Persistent disparities in breast cancer surgical outcomes among hispanic and African American patients

Publication date: Available online 17 January 2019Source: European Journal of Surgical OncologyAuthor(s): Elbert J. Mets, Fouad K. Chouairi, Kyle S. Gabrick, Tomer Avraham, Michael AlperovichAbstractBackgroundRacial disparities among patients who receive breast mastectomy and reconstruction have not been well characterized.MethodsRecords of patients undergoing breast extirpative and reconstructive surgery at a high-volume university-affiliated hospital over 5 consecutive years were reviewed. Patient demographics, breast cancer profiles, reconstructive modality, and outcomes were compared by race.ResultsA total of 1045 patients underwent 1678 breast reconstructions during the five-year period. Mean age and standard deviation was 49.8 ± 10.6 years with a BMI of 27.9 ± 6.5. Hispanic and African American patients had significantly higher BMIs (p 
Source: European Journal of Surgical Oncology (EJSO) - Category: Surgery Source Type: research

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Conclusions and implications for cancer survivorsThis ongoing longitudinal study represents a unique resource to better understand breast cancer outcomes, patient-reported symptoms, and health-related quality of life among Black breast cancer survivors.
Source: Journal of Cancer Survivorship - Category: Cancer & Oncology Source Type: research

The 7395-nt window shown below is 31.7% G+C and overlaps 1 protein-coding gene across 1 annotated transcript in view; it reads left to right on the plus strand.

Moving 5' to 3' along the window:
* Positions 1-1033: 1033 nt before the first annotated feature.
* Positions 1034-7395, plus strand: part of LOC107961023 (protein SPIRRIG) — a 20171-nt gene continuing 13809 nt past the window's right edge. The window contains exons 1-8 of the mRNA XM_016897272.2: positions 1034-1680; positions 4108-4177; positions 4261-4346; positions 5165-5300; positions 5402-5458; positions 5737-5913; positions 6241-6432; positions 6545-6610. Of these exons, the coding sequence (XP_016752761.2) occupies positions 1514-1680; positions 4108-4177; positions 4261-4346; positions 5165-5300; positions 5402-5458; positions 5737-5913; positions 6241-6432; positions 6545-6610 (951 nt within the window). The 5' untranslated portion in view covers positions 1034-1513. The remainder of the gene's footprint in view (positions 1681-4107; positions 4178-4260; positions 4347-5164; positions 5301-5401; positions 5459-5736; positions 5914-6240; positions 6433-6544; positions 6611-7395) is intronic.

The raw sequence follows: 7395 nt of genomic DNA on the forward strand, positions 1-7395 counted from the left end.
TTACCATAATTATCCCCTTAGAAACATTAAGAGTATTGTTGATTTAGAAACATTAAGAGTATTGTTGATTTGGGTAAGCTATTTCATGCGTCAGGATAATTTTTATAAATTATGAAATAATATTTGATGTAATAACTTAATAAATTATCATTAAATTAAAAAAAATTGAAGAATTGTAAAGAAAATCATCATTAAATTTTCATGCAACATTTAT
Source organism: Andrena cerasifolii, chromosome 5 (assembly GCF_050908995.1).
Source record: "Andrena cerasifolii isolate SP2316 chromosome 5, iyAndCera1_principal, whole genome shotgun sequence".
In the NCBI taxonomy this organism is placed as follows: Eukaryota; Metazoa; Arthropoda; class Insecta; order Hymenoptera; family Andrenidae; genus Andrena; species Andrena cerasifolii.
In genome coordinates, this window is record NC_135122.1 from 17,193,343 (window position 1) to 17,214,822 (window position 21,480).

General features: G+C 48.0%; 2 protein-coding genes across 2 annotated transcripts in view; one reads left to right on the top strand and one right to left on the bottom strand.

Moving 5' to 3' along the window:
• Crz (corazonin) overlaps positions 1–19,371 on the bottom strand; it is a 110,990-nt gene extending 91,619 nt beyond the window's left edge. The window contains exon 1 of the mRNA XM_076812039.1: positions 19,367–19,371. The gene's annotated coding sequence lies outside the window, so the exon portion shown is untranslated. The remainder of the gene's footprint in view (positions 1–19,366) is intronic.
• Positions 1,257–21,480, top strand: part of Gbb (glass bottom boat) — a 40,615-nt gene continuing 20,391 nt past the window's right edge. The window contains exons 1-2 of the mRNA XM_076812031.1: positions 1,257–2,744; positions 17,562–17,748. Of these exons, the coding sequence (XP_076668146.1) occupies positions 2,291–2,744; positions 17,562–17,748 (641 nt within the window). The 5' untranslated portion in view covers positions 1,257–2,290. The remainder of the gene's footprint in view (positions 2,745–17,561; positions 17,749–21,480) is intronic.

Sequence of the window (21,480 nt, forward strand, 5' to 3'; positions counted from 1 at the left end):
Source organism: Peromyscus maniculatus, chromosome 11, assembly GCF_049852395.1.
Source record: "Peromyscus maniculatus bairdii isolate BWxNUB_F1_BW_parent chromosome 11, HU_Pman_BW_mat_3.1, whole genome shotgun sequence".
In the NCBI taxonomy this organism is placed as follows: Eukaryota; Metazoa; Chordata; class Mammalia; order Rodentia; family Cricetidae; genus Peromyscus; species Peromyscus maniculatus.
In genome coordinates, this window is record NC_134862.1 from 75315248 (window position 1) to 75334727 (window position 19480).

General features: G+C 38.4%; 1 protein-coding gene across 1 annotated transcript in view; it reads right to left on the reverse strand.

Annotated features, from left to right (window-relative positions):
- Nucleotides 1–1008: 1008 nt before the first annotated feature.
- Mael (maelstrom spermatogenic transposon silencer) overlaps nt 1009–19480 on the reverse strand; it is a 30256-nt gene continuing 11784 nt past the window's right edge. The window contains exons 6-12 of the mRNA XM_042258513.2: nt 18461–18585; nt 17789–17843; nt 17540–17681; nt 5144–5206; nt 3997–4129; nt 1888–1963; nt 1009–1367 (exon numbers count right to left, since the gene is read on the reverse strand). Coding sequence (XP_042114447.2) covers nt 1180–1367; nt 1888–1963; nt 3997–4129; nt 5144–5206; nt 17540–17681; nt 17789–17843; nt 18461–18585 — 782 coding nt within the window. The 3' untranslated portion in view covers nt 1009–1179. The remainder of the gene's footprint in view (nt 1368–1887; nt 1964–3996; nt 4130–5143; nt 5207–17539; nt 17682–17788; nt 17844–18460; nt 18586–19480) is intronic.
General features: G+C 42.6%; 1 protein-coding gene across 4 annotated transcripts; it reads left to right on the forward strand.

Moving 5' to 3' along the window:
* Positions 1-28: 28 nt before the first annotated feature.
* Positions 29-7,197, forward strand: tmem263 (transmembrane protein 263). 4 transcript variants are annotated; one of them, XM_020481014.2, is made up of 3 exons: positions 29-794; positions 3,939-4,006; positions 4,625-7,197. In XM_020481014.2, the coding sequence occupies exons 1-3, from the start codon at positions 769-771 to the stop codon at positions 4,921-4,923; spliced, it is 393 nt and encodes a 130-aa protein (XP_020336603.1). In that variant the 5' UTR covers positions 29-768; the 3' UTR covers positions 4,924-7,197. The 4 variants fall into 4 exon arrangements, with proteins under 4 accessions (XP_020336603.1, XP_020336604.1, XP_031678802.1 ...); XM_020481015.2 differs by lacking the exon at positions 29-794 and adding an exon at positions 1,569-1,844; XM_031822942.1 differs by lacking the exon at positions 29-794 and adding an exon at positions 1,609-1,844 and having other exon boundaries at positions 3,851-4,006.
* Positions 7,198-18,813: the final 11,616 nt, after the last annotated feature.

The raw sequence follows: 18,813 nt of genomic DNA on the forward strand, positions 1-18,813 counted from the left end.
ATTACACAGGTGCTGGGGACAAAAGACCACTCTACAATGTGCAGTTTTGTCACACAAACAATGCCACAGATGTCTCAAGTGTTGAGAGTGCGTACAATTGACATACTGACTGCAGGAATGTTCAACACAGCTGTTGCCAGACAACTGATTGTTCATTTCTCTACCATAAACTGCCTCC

Publication date: Available online 3 September 2019Source: Seminars in Cancer BiologyAuthor(s): Ines Barone, Cinzia Giordano, Daniela Bonofiglio, Sebastiano Andò, Stefania CatalanoAbstractThe escalating epidemic of overweight and obesity is currently recognized as one of the most significant health and economic concern worldwide. At the present time, over 1.9 billion adults and more than 600 million people can be, respectively, classified as overweight or obese, and numbers will continue to increase in the coming decades. This alarming scenario implies important clinical implications since excessive adiposity can pr...
Source: Seminars in Cancer Biology - Category: Cancer & Oncology Source Type: research
Conclusions: Traditional 30-day readmission rates are not an adequate quality metric for breast reconstruction given the number of late postoperative readmissions, many of which lead to explantation. Early and late infectious readmissions have different predictors. Interventions targeting these predictors may decrease the number of readmissions, thus reducing cost and improving quality. CLINICAL QUESTION/LEVEL OF EVIDENCE: Risk, III.
Source: Plastic and Reconstructive Surgery - Category: Cosmetic Surgery Tags: Breast: Original Articles Source Type: research
Prevention is often called the best medicine — but research has shown that millions of Americans are not getting the preventive care they should to live long, healthy lives. Obstacles like inadequate access to care and financial barriers can keep people away from the doctor, but anxiety and feeling like care is unnecessary are also common deterrents. “There are a lot of things that every person could do to stay healthy, and this could help people to feel better, improve their quality of life and help them to live longer,” says Dr. Alex Krist, a professor of family medicine at Virginia Commonwealth Univer...
Source: TIME: Health - Category: Consumer Health News Authors: Tags: Uncategorized Longevity public health Source Type: news